(Adds Niger government official, Libyan information minister)
* "Substantial evidence" against Saif al-Islam -ICC prosecutor
* Gaddafi son may surrender to court, seek refuge elsewhere
* Niger discounts risk of Tuareg revolt if Saif handed over
By Mark John and Chris Buckley
NIAMEY/BEIJING, Oct 30 (Reuters) - The prosecutor for the International
Criminal Court (ICC) said on Sunday he has "substantial evidence" that Saif
al-Islam Gaddafi, now on the run, had helped hire mercenaries to attack
Libyan civilians protesting against his father's rule.
Saif al-Islam may be heading for Niger, which risks upsetting its own
pro-Gaddafi Tuareg nomads if it hands him over to the ICC in line with its
treaty obligations, as it has promised to do if the wanted man shows up on
"We have a witness who explained how Saif was involved with the planning of
the attacks against civilians, including in particular the hiring of core
mercenaries from different countries and the transport of them, and also the
financial aspects he was covering," ICC prosecutor Luis Moreno-Ocampo told
Reuters during a visit to Beijing.
Saif al-Islam, 39, is desperately seeking to avoid the fate of his father,
Muammar Gaddafi, who was beaten, abused and shot after forces of Libya's
National Transitional Council (NTC) captured him on Oct. 20 after the fall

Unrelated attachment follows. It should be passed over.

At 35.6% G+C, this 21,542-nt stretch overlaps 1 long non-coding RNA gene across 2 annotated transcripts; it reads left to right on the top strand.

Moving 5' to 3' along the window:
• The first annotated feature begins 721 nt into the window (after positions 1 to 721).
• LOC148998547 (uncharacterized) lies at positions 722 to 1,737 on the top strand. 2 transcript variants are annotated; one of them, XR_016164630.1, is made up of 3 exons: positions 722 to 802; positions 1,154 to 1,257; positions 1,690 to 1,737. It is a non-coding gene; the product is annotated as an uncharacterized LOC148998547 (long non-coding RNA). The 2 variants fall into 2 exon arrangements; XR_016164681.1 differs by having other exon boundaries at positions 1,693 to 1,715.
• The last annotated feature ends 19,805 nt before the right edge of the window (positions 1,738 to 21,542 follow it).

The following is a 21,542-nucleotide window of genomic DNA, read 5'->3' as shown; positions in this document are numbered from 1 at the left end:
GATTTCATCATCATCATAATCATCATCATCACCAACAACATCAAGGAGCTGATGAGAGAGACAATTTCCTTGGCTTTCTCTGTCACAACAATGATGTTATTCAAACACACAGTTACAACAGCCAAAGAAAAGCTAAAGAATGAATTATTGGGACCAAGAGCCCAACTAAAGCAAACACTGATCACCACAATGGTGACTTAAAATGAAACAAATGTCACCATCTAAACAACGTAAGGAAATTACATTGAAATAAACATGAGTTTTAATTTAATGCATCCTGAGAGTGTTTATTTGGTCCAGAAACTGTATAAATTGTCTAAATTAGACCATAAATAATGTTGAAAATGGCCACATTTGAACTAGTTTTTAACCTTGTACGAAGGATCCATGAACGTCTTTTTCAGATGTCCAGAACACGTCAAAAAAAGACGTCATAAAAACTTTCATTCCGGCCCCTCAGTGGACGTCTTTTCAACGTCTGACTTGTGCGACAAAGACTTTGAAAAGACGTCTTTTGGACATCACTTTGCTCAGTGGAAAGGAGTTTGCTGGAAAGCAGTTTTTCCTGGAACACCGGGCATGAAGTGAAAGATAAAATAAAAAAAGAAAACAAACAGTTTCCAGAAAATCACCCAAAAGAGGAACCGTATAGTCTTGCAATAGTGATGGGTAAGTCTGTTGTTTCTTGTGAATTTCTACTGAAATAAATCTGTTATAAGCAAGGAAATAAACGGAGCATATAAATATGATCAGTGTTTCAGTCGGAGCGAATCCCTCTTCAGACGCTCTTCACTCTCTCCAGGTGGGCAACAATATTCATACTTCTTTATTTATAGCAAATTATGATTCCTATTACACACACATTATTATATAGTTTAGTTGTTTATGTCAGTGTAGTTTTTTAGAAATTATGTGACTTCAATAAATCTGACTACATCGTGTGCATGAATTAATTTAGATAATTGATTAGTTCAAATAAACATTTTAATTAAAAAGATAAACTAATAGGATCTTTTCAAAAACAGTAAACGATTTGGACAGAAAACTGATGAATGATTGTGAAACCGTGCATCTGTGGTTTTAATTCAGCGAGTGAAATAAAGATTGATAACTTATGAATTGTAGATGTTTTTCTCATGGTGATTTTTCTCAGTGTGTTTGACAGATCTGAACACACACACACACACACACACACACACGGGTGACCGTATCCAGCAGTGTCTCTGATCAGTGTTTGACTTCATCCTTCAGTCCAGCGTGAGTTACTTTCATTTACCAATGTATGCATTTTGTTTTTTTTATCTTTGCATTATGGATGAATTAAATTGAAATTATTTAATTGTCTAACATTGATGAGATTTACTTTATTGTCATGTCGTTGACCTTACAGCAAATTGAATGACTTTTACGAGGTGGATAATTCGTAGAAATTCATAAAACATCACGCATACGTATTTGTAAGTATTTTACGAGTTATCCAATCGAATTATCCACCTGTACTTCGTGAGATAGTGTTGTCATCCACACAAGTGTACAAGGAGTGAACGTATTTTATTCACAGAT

of his home town Sirte.
The NTC may try Saif al-Islam itself, but the fugitive Libyan has been in
indirect contact with the ICC over a possible surrender, though he may also
harbour hopes that mercenaries can spirit him to a friendly African country.
Neighbouring Niger has vowed to honour its ICC commitments, but knows that
handing over Saif al-Islam could spark unrest in Saharan areas where his
father, feted by many desert-dwellers as a hero, nurtured past Tuareg
revolts against the capital.
A senior member of Niger's coalition government told Reuters Saif al-Islam's
whereabouts remained unknown, but that surrender was his best option. Niger
would cooperate with the ICC to ensure he was handed over as safely as
"It's perhaps best that he goes of his own accord rather than to be hunted
and caught by Libyans who will end up lynching him as they did to his
father," said Habi Mahamadou Salissou, vice-president of the Nigerien
NIGER DISCOUNTS RISK OF REVOLT
The former foreign minister said he was convinced that any transfer of Saif
al-Islam would not spark a new Tuareg revolt in the West African nation,
pointing to recent government efforts to integrate Tuareg officials into
positions of power.
But he acknowledged the imprint the former Libyan leader had left on Niger.
"Gaddafi backed virtually all the rebellions in Niger and then managed to
find a solution to them."
Moreno-Campo said the ICC had witnesses to testify against Saif al-Islam,
whom he said he had met a few years ago -- when Saif had backed ICC efforts
to arrest Sudanese President Omar al-Bashir over alleged genocide and other
crimes in Darfur.
"So we have substantial evidence to prove the case, but of course Saif is
still (presumed) innocent, and (will) have to go to court and the judge will
decide," he said.
Moreno-Ocampo said he would brief the U.N. Security Council on Wednesday
about the court's work in Libya.
The Hague-based court has warned Saif al-Islam that it could order a mid-air
interception if he tried to flee by plane from his unidentified Sahara